It used to be everyone loved the semiconductor stocks.
If you thought the market was going to rally, you looked to buy a semi. But you can see from the performance of the SOXX, the Semiconductor Index, why no one looks to the semis anymore. Their performance has been rather punk in the past year or two.
However, the mere fact that no one pays attention to them anymore is something that piques my curiosity. Then I look at the chart of the index and see a bottom in the making.
Now I grant you that this bottom is very small and of course fragile, based on its short length (in terms of time) but note how it crossed that small downtrend line (red line) and spurted right to resistance. I expect that spike high in February around 380 will be difficult to get through the first time up but let's look at the measurement of the base.
When measuring a base we take the high of the pattern and subtract the low of the pattern. In this case it is (approximately) 375-330=45. We then take that net differential and add it on to the breakout. We can add it on to the point where we crossed the red downtrend line (355) and then we'd get a target of 400. If we add it on to the next breakout (around 375-380) we get a target near 420.
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Now note that the big, longer-term downtrend line comes in around 420. Also the next major point of resistance is in the 405-420 area, so we have three reasons to believe a target price in the 405-420 area is doable: a big downtrend line comes in there, the base measures there, and there is resistance there.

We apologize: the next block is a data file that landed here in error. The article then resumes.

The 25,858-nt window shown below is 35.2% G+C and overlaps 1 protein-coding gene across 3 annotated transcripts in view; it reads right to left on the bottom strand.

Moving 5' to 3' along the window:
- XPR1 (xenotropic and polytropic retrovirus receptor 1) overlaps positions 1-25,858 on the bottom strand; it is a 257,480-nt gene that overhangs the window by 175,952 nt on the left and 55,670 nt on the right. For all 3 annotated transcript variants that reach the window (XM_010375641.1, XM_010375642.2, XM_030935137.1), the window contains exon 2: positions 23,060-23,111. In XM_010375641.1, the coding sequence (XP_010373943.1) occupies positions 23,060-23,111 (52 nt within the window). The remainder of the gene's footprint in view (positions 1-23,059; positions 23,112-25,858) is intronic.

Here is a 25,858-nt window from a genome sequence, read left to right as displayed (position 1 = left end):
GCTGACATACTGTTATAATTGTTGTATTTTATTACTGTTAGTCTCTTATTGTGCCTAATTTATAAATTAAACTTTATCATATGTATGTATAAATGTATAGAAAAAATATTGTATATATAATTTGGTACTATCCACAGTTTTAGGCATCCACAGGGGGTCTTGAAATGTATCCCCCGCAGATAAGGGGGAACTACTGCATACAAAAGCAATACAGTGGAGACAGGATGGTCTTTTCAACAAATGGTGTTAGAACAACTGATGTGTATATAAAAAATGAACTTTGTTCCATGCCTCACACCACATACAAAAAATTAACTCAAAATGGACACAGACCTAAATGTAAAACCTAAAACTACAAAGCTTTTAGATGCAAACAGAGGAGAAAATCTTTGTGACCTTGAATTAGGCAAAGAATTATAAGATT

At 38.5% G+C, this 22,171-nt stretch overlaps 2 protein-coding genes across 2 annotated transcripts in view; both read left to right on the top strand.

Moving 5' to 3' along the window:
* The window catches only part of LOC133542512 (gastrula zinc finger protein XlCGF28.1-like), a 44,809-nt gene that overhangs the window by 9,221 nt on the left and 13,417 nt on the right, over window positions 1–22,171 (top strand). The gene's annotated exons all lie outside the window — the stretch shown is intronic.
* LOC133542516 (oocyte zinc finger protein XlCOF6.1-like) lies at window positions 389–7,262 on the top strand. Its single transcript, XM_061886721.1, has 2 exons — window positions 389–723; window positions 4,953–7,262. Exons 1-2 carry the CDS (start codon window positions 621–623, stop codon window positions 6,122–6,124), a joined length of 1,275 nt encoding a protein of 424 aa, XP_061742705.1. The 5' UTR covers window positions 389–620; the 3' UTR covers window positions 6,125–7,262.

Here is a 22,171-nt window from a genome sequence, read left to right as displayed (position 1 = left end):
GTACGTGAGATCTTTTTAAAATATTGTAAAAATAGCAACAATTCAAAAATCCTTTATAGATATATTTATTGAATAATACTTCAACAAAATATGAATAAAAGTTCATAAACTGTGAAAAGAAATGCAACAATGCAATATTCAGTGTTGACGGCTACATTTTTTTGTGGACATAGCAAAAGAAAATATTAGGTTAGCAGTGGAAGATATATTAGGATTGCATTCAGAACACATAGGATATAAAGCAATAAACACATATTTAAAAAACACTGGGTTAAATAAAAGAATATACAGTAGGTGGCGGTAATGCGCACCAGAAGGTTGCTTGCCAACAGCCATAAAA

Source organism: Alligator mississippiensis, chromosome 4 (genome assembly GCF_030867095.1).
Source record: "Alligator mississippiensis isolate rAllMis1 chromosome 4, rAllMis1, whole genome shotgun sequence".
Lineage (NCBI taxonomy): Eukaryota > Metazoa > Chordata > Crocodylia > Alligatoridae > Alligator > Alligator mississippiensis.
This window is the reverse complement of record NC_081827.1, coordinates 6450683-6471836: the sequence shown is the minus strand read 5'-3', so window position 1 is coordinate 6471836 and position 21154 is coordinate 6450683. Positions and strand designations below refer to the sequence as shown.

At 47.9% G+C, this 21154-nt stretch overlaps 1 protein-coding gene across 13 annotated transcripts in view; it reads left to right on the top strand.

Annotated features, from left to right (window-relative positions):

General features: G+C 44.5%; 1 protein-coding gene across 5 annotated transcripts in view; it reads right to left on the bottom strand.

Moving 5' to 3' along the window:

One of the easiest ways to play the semis is to use the
ETF. The stocks that make up the SMH are different than the stocks that make up the SOXX (their weightings are different) so the chart is not exactly the same. The SMH is dominated by
, and we can see that the SMH crossed a downtrend line already. That's the good news. The bad news is that it is much closer to resistance than the SOX itself.
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However, I'd expect the SMH to eventually work its way back up to the $32-$34 area where its resistance is formidable. As long as that red uptrend line is not broken the chart should move higher.
This article was written by Helene Meisler, whose newsletter, "TheStreet.com Top Stocks," gives readers daily investing ideas based on a study of technical analysis.
At the time of publication, Meisler had no positions in stocks mentioned, although holdings can change at any time.
Helene Meisler writes a daily technical analysis column and TheStreet.com Top Stocks. For more information,
. Meisler trained at several Wall Street firms, including Goldman Sachs and SG Cowen, and has worked with the equity trading department at Cargill. Under no circumstances does the information in this column represent a recommendation to buy or sell stocks. She appreciates your feedback;
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